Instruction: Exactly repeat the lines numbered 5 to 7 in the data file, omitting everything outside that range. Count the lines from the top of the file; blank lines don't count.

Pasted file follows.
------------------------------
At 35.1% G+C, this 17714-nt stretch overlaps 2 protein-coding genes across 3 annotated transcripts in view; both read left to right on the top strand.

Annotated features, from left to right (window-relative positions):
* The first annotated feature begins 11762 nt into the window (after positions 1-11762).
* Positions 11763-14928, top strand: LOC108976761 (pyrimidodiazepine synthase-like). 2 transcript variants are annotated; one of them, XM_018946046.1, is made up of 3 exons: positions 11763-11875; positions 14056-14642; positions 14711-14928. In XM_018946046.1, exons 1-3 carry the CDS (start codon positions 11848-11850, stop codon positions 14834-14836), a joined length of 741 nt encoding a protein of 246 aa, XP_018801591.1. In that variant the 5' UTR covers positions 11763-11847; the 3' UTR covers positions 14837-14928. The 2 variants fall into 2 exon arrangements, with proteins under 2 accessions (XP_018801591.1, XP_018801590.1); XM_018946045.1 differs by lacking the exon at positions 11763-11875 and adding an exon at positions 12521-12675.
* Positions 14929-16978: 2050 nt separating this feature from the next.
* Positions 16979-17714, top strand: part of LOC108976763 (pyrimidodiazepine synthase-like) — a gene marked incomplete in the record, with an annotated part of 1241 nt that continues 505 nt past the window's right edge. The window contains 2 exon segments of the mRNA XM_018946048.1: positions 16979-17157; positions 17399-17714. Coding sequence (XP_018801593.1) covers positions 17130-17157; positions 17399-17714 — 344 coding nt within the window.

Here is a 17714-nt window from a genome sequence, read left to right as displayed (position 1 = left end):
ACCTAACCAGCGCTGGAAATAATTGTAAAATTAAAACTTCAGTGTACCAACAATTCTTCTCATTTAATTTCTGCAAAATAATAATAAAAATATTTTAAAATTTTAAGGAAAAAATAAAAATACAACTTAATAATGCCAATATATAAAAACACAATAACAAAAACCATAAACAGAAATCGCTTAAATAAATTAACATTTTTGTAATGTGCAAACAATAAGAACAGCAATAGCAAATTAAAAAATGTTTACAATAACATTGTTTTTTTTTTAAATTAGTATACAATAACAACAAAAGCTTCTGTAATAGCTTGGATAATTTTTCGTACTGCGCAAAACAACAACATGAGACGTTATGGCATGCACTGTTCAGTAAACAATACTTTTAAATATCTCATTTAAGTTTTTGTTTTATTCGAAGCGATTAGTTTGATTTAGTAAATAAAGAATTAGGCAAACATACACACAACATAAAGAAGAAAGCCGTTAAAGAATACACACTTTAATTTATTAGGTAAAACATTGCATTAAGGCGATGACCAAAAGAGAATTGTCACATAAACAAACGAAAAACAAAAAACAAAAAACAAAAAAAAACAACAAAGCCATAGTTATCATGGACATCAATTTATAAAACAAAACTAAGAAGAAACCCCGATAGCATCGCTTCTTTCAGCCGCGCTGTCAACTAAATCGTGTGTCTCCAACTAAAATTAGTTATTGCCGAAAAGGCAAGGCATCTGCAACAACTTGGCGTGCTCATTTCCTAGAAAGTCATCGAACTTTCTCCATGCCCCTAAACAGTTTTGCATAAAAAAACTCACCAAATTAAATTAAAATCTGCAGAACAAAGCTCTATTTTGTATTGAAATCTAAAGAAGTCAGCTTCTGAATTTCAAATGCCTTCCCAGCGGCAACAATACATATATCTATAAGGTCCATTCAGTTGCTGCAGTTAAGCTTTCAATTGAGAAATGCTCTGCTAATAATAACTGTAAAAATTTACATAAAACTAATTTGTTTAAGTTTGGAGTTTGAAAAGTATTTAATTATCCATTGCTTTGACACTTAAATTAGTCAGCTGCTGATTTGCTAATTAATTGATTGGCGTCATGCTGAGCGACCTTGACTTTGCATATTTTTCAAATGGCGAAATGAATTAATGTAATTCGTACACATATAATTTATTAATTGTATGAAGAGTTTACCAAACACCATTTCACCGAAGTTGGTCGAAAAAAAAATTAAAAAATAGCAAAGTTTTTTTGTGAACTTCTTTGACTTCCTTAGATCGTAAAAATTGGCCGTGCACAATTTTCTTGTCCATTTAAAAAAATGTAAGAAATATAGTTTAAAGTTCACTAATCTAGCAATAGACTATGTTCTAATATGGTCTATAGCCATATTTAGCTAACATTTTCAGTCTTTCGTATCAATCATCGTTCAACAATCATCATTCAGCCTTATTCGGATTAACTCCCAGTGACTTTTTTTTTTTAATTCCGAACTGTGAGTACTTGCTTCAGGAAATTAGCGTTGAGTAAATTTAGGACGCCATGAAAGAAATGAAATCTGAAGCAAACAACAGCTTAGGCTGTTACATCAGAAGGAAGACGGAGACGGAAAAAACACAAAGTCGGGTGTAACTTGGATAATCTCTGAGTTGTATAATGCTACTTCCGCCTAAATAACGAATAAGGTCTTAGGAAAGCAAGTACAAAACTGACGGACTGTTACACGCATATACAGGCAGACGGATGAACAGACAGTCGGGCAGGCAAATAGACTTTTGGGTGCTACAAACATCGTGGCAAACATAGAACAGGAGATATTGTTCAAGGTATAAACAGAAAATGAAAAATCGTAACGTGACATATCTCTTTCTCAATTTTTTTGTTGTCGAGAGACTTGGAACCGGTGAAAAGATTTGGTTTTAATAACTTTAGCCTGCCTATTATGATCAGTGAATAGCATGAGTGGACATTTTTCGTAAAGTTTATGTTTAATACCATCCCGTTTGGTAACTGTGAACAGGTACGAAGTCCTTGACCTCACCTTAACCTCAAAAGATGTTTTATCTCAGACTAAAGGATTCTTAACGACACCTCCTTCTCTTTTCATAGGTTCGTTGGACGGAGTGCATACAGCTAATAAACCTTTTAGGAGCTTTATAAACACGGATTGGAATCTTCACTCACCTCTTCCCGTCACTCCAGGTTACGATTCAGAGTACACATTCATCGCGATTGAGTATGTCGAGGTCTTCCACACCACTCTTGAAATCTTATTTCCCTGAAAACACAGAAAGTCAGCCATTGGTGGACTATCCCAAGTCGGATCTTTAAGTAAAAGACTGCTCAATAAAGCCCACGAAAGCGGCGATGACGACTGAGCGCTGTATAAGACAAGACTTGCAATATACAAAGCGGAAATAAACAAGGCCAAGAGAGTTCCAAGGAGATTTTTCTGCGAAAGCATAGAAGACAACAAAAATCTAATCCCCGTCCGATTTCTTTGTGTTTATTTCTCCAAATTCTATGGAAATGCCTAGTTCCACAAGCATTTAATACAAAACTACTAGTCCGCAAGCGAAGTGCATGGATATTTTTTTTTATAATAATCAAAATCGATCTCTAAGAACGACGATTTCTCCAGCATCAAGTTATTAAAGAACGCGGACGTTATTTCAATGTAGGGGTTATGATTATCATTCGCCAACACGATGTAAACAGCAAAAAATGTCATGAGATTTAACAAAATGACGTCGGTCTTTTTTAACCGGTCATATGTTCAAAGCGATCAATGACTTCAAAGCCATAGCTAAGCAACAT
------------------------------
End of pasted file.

* Positions 14929-16978: 2050 nt separating this feature from the next.
* Positions 16979-17714, top strand: part of LOC108976763 (pyrimidodiazepine synthase-like) — a gene marked incomplete in the record, with an annotated part of 1241 nt that continues 505 nt past the window's right edge. The window contains 2 exon segments of the mRNA XM_018946048.1: positions 16979-17157; positions 17399-17714. Coding sequence (XP_018801593.1) covers positions 17130-17157; positions 17399-17714 — 344 coding nt within the window.

Here is a 17714-nt window from a genome sequence, read left to right as displayed (position 1 = left end):